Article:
NEW YORK (TheStreet) -- Worried that oil stocks won't recover from today's currently low oil prices? Don't -- just look around you.
What do you see in your immediate vicinity that does not depend in some way on energy? Here in my office, I see cars on the street, a Federal Express (FDX) - Get FedEx Corporation Report van delivering packages, lights in my room, electricity humming through my computer, plastic products all around me (made from petroleum) -- nearly every single other item around me has been manufactured using energy and consumed energy in transporting it here.
Energy is everywhere. It always has been, and always will be. Despite the talk of peak oil, green energy, wind power, solar, and nuclear energy, the world simply cannot survive today and for the foreseeable future without fossil fuels.
Oil prices will recover one day. They will fall again and recover again, just as they have time and again for decades.
So with oil prices down, you have an opportunity to open or add to existing positions in energy stocks. So, what choices might be best?
Start with the big oil companies: ExxonMobil (XOM) - Get Exxon Mobil Corporation Report , Chevron (CVX) - Get Chevron Corporation Report , ConocoPhillips (COP) - Get ConocoPhillips Report , and even BP (BP) - Get BP p.l.c. Sponsored ADR Report if you feel like some additional risk with greater potential upside.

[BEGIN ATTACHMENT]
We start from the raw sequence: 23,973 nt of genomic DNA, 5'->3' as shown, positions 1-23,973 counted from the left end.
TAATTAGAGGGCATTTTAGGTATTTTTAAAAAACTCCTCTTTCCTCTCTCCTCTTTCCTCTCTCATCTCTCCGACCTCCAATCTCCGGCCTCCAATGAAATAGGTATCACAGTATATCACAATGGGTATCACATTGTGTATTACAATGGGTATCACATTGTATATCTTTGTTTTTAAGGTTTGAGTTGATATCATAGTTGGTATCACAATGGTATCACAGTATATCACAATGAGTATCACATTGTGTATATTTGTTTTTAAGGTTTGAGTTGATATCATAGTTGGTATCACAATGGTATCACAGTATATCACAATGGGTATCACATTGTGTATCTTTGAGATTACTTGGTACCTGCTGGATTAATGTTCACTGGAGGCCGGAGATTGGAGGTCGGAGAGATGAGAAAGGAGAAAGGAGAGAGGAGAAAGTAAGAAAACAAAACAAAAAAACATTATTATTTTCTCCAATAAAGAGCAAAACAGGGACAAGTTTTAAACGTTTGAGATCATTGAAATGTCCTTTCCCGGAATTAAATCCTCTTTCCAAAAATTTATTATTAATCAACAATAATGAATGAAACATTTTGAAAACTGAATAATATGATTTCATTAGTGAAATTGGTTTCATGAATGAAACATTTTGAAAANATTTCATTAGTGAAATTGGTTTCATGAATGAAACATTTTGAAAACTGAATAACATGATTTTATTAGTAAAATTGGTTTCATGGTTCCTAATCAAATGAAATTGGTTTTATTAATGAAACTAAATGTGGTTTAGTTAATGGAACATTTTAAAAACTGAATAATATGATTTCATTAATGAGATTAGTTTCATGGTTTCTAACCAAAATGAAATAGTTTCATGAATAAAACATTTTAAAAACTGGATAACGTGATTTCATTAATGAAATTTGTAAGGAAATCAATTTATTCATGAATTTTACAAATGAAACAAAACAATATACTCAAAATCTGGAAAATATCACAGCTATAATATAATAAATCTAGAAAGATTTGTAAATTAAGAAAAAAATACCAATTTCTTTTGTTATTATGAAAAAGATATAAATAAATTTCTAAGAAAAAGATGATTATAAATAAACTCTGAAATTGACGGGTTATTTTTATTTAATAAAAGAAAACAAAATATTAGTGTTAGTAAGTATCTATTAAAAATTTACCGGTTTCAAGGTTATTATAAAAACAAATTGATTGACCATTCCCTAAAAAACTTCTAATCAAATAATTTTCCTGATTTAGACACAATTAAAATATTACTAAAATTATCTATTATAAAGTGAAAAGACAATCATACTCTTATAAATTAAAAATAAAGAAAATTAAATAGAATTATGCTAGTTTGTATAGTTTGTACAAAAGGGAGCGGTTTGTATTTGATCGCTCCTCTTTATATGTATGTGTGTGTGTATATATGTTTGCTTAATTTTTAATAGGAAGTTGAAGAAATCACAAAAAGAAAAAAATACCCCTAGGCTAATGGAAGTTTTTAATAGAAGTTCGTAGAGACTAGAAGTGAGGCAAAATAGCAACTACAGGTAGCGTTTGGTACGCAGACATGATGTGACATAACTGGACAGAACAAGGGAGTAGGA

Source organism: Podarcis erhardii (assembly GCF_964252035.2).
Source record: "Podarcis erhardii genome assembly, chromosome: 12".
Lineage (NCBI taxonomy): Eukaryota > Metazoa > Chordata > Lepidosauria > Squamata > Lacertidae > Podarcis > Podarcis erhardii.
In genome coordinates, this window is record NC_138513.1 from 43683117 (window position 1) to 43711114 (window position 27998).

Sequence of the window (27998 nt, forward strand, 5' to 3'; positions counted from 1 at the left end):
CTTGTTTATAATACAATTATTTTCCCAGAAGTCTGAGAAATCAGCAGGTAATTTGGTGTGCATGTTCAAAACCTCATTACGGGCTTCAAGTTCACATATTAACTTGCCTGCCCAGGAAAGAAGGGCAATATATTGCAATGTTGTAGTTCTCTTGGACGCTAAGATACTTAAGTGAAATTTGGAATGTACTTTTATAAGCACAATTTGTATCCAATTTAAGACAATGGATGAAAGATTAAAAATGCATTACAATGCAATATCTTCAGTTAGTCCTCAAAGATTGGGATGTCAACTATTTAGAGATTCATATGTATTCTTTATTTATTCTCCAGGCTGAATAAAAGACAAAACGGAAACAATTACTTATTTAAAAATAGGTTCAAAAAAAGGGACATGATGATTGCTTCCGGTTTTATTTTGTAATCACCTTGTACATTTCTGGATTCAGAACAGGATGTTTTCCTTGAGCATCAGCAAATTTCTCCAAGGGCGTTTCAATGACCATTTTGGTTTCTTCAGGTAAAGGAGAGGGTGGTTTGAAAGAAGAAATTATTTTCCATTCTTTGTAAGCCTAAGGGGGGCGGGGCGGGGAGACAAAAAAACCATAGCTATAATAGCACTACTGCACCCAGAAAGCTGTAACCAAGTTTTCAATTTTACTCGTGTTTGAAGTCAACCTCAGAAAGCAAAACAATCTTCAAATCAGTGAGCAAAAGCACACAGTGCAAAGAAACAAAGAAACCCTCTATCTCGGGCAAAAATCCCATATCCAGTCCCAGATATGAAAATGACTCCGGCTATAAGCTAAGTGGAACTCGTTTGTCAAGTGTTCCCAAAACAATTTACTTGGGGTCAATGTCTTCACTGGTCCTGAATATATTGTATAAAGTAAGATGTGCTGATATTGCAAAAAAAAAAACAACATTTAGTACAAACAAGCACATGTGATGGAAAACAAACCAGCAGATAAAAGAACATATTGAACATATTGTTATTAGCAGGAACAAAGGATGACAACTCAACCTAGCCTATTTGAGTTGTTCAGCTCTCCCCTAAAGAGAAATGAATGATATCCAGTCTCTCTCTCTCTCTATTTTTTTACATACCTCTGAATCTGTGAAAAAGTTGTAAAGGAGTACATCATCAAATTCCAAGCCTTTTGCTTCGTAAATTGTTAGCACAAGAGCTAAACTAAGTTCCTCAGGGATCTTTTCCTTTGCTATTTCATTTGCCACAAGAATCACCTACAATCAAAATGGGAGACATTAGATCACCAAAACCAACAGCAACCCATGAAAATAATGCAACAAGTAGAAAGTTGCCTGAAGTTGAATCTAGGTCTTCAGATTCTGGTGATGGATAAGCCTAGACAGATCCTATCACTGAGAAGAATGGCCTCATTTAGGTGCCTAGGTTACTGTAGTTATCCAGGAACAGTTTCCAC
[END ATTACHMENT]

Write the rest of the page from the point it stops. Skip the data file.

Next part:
You might also try oil service companies. They will be more volatile because they are even more dependent on constant business from the energy sector, which gets curtailed when oil prices are lower. Lower prices mean less revenue available to spend on oil services.
Stay with the big legacy vendors, companies like Schlumberger (SLB) - Get Schlumberger NV Report , Halliburton (HAL) - Get Halliburton Company (HAL) Report , Baker Hughes, (BHI) and Cameron International (CAM) .
If you aren't comfortable enough to select from among individual stocks, then ETFs are for you. The Energy Select Sector SPDR ETF (XLE) - Get Energy Select Sector SPDR Fund Report has positions in all the major oil explorers and producers. It's also about 30% off its 52-week high. The Market Vectors Oil Services ETF (OIH) - Get VanEck Vectors Oil Services ETF Report also has the big names just mentioned; they account for about 48% of its asset base.
This article is commentary by an independent contributor. At the time of publication, the author held a position in XLE and OIH.